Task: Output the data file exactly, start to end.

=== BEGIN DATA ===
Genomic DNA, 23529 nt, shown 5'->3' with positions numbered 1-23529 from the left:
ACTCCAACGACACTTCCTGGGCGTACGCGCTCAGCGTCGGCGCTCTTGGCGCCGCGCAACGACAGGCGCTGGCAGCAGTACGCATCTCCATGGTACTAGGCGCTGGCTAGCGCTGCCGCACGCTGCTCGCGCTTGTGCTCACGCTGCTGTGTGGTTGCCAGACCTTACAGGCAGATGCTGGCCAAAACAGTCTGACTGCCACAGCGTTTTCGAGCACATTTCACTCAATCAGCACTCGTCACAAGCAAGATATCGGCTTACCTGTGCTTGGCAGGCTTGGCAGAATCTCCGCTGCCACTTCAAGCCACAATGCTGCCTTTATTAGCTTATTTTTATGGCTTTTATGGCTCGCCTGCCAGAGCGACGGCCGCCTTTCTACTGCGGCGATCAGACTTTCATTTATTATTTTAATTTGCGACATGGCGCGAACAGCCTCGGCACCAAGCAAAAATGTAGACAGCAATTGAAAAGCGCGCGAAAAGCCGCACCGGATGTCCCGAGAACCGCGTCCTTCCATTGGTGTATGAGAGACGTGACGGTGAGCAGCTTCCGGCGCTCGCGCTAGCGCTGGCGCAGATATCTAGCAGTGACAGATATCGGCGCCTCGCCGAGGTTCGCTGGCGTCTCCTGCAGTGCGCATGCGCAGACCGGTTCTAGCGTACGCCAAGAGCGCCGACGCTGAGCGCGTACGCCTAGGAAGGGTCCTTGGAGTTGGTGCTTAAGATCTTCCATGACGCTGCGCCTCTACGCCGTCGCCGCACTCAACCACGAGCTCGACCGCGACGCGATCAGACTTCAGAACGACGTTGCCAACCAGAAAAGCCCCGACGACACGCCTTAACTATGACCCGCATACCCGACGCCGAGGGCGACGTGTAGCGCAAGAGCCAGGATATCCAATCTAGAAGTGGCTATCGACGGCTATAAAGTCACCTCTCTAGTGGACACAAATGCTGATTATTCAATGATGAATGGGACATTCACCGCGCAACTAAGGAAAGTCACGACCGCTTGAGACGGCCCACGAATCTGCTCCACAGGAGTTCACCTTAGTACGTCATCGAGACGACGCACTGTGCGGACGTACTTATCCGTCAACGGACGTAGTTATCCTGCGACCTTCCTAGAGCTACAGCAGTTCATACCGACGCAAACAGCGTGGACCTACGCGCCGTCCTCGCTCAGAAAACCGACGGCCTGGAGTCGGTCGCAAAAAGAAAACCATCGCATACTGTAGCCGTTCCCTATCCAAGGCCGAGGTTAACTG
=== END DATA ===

Genomic DNA, 23529 nt, shown 5'->3' with positions numbered 1-23529 from the left:
ACTCCAACGACACTTCCTGGGCGTACGCGCTCAGCGTCGGCGCTCTTGGCGCCGCGCAACGACAGGCGCTGGCAGCAGTACGCATCTCCATGGTACTAGGCGCTGGCTAGCGCTGCCGCACGCTGCTCGCGCTTGTGCTCACGCTGCTGTGTGGTTGCCAGACCTTACAGGCAGATGCTGGCCAAAACAGTCTGACTGCCACAGCGTTTTCGAGCACATTTCACTCAATCAGCACTCGTCACAAGCAAGATATCGGCTTACCTGTGCTTGGCAGGCTTGGCAGAATCTCCGCTGCCACTTCAAGCCACAATGCTGCCTTTATTAGCTTATTTTTATGGCTTTTATGGCTCGCCTGCCAGAGCGACGGCCGCCTTTCTACTGCGGCGATCAGACTTTCATTTATTATTTTAATTTGCGACATGGCGCGAACAGCCTCGGCACCAAGCAAAAATGTAGACAGCAATTGAAAAGCGCGCGAAAAGCCGCACCGGATGTCCCGAGAACCGCGTCCTTCCATTGGTGTATGAGAGACGTGACGGTGAGCAGCTTCCGGCGCTCGCGCTAGCGCTGGCGCAGATATCTAGCAGTGACAGATATCGGCGCCTCGCCGAGGTTCGCTGGCGTCTCCTGCAGTGCGCATGCGCAGACCGGTTCTAGCGTACGCCAAGAGCGCCGACGCTGAGCGCGTACGCCTAGGAAGGGTCCTTGGAGTTGGTGCTTAAGATCTTCCATGACGCTGCGCCTCTACGCCGTCGCCGCACTCAACCACGAGCTCGACCGCGACGCGATCAGACTTCAGAACGACGTTGCCAACCAGAAAAGCCCCGACGACACGCCTTAACTATGACCCGCATACCCGACGCCGAGGGCGACGTGTAGCGCAAGAGCCAGGATATCCAATCTAGAAGTGGCTATCGACGGCTATAAAGTCACCTCTCTAGTGGACACAAATGCTGATTATTCAATGATGAATGGGACATTCACCGCGCAACTAAGGAAAGTCACGACCGCTTGAGACGGCCCACGAATCTGCTCCACAGGAGTTCACCTTAGTACGTCATCGAGACGACGCACTGTGCGGACGTACTTATCCGTCAACGGACGTAGTTATCCTGCGACCTTCCTAGAGCTACAGCAGTTCATACCGACGCAAACAGCGTGGACCTACGCGCCGTCCTCGCTCAGAAAACCGACGGCCTGGAGTCGGTCGCAAAAAGAAAACCATCGCATACTGTAGCCGTTCCCTATCCAAGGCCGAGGTTAACTG